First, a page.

What’s quite shocking, even before the match begins, is just how much smaller in build and stature Bryan is, in comparison to his hulking, massive opponent. Triple H starts by offering a hand to him, which he kicks away, thereby setting the match off as he means it to go on – with a display of ruthless brutality. Bryan has simply had enough, and he’s here to take the title or die trying. Steph sulks ringside as he gains traction over Trips, heeling it up like the pro she is, offering nuggets of pep-talk-style bullshit here and there. The match develops into a few minutes of chain wrestling as the two men struggle to gain dominance over each other, before Trips turns to focusing on Bryan’s injured shoulder/arm (which will remain in a sling for most of the night). Bryan then launches himself out of the ring, to sort-of tackle his opponent, and the two collapse on the ground, leading Steph to scream “You’re never gonna win! You’re B+ at best!” The two men then tear apart the announce table, which is very early in the show indeed, before wrestling on top of it, much to Cole’s shock/disapproval. Steph starts a “Yes!” chant from the sidelines, to the utter disgust of the crowd, and the camera pans over to reveal that JBL’s hat has been let loose in the fray, too – it’s chaos! Bryan is really taking a beating throughout, and he almost loses to a count out, before being put into a crossface chickenwing, which puts even more pressure on his shoulder. “B+!” Trips screams, as he gets him in a headlock. But Bryan isn’t going down with a fight, unleashing German Suplexes on his opponent, which considering his diminutive size is quite remarkable to see. He follows it up with a Power-Bomb from the ropes, and several dropkicks, before Trips gets him in a crossface yet again, leaving him crawling exhaustedly towards the ropes. At one point, it really seems as though Bryan is about to give up, but he finally makes it, turning it around on Trips to put him in a crossface, leaving him open to tap out, which would be totally humiliating for The Game, and totally awesome for everyone else. Steph tries to intervene, before Trips delivers the Pedigree, but it’s to no avail as Bryan sensationally corners him, punching him over and over before countering his submission attempt and finally dropkicking him to emerge victorious – holy shit, we collectively think as one, he’s actually done it.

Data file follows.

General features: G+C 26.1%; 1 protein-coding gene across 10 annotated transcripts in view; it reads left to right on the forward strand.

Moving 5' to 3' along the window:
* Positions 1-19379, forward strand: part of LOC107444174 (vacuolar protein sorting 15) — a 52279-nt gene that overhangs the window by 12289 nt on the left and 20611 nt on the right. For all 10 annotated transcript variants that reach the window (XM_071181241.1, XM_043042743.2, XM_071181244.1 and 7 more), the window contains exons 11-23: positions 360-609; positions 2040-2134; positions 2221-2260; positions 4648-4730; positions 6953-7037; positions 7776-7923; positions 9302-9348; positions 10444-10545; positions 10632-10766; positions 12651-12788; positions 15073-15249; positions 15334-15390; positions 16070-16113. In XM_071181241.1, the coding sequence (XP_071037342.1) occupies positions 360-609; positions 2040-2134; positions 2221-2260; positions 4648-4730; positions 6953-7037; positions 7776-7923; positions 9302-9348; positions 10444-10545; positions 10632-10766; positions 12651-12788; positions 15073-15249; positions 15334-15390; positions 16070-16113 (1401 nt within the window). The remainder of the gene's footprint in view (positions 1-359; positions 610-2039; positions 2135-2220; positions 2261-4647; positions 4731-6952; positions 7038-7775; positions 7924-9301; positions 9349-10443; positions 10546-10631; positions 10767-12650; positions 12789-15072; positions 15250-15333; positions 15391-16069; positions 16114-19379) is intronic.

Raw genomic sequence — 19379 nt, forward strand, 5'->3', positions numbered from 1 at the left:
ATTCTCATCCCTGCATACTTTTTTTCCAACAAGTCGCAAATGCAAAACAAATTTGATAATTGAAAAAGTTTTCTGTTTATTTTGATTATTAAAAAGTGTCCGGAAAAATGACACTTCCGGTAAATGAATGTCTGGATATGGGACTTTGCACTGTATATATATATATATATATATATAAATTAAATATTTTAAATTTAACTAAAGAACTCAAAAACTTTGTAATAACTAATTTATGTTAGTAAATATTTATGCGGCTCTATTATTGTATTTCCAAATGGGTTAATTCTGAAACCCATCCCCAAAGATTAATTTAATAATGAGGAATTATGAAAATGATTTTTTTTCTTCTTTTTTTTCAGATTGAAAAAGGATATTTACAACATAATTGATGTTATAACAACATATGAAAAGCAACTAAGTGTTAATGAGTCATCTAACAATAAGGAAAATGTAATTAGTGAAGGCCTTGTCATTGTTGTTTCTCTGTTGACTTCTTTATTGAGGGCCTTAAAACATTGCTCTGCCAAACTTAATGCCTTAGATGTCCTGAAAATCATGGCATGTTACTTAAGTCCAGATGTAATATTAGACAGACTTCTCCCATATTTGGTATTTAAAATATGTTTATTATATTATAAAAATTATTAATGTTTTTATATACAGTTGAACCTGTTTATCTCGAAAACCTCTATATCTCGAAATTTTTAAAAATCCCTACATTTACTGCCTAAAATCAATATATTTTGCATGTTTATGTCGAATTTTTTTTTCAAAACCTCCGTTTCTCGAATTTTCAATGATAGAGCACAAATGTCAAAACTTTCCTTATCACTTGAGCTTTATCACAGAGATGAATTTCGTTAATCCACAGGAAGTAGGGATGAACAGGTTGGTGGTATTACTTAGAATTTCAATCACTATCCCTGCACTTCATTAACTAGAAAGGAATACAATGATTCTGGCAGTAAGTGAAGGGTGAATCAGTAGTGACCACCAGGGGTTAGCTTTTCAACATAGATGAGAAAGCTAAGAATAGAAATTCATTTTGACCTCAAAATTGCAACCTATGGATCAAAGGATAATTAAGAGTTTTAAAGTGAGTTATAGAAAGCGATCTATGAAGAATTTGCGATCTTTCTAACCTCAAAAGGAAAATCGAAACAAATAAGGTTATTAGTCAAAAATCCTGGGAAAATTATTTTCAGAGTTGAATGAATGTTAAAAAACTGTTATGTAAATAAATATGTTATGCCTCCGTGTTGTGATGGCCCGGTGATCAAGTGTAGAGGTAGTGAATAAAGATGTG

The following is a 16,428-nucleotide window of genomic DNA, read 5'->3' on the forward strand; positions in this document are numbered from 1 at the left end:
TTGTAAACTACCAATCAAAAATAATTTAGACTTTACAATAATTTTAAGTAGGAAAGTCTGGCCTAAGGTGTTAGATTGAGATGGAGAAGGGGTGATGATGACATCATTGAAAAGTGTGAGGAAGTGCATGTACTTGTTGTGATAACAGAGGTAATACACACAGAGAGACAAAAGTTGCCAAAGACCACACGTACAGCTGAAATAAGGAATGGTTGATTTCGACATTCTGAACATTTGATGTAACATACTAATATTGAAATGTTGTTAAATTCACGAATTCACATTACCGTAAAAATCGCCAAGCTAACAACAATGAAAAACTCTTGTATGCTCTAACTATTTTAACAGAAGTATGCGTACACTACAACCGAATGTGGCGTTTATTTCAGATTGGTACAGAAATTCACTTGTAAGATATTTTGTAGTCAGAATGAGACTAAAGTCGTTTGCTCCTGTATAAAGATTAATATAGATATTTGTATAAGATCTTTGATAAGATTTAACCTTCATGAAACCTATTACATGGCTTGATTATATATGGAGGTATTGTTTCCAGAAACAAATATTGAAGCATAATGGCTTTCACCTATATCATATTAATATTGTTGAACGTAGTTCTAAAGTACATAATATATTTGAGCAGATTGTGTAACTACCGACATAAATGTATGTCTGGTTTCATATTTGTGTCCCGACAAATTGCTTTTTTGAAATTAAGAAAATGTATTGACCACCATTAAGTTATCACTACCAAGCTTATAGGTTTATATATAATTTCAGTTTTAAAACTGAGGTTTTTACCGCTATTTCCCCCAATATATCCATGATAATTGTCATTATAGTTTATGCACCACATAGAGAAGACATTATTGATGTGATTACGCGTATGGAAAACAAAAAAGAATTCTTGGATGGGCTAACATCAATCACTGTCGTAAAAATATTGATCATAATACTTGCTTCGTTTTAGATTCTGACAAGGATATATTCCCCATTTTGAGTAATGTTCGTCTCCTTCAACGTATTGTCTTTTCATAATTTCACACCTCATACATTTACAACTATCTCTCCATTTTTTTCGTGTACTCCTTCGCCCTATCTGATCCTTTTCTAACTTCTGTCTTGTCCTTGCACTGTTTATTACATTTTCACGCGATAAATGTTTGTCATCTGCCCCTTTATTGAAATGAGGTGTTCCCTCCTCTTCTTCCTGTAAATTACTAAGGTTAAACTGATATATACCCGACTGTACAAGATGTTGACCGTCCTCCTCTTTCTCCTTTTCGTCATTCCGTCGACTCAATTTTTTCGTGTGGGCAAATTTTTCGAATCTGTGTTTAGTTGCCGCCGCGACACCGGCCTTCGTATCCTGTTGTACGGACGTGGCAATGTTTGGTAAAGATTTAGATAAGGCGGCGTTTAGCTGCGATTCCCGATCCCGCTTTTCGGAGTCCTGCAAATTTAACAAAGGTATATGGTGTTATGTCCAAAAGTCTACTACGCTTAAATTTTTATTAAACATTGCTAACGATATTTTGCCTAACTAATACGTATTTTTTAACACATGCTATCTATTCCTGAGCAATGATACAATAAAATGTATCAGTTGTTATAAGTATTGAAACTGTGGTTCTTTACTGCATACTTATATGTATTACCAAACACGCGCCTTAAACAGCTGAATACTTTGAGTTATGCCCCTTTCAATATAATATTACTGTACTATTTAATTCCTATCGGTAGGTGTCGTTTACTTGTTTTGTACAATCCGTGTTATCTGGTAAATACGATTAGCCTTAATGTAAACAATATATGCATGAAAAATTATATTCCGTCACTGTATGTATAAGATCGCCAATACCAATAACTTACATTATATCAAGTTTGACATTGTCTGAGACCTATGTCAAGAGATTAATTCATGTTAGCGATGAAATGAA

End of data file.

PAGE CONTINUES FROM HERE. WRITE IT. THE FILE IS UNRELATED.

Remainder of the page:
Winner: Daniel Bryan (it feels ridiculously good to type that)